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Toxicologist in Nassau to support Rubis health investigation

Rubis

DSCN4264Nassau, 28 May 2015 – Making good on the government’s promise to identify expert assistance to support its ongoing Rubis health investigations, Minister of Health the Hon. Dr. Perry Gomez welcomed Netherlands born Toxicologist Dr. Rik Van de Weerdt to the team during a briefing session at the Ministry of Health today.

“I am pleased to note that a Toxicologist all the way from the Netherlands is here in The Bahamas to assist us in the issues surrounding the Rubis oil spill. The government is living up to its promises and we hope that we will be much better off as a ministry and a country as a result of these consultations” said the Health Minister. He also advised that an Epidemiologist with extensive experience in working with the Center for Disease Control (CDC) is scheduled to join the team of health consultants shortly.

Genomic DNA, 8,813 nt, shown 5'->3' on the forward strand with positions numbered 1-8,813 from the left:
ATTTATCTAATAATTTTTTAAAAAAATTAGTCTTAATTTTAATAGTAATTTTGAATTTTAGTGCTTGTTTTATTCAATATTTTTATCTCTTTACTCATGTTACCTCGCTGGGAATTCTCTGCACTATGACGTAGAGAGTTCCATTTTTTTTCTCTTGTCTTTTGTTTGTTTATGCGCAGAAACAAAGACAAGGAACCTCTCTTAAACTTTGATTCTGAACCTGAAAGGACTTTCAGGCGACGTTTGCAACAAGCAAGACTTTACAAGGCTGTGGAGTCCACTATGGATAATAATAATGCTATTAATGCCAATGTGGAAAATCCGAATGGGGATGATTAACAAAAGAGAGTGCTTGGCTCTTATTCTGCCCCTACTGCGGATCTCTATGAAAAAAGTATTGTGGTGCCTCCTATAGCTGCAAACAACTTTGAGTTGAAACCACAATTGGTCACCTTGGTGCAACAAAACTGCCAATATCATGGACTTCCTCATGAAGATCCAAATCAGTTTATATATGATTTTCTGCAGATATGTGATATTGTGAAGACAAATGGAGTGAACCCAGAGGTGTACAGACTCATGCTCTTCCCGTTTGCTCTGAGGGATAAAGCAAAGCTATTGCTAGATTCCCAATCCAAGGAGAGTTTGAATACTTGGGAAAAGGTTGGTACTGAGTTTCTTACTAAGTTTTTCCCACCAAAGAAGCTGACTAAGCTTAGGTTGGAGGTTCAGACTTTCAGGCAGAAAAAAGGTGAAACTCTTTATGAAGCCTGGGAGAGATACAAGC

Also welcoming Dr. Weerdt was Chief Medical Officer Dr. Glen Beneby.

“We are very pleased to welcome the Toxicologist at the invitation of PAHO (Pan American Health Organization) at our request to help us prepare the road map going forward on the Rubis oil spill” said Dr. Beneby. He said that he was happy that Dr. Weerdt had started his work and pointed out that the Ministry has compiled information from the incident that will be shared with Dr. Weerdt to be used as a reference point in his consultative work.

The Pan American Health Organization (PAHO) and the World Health Organization (WHO) were instrumental in securing the services of Dr. Weerdt and according to its representative for The Bahamas and Turks and Caicos Kelly Kavanagh Salmond, PAHO seeks to achieve two main objectives during this process. One is to support the ongoing government protocols as requested and the other is to engage in dialogue with specific organizations to establish a road map going forward and incorporating their recommendations into the team’s overall strategy. Additionally, Ms. Salmond advised that under PAHO’s human resource regime, surveillance and response to chemical events and incidences are also taken into account when recommendations are made.

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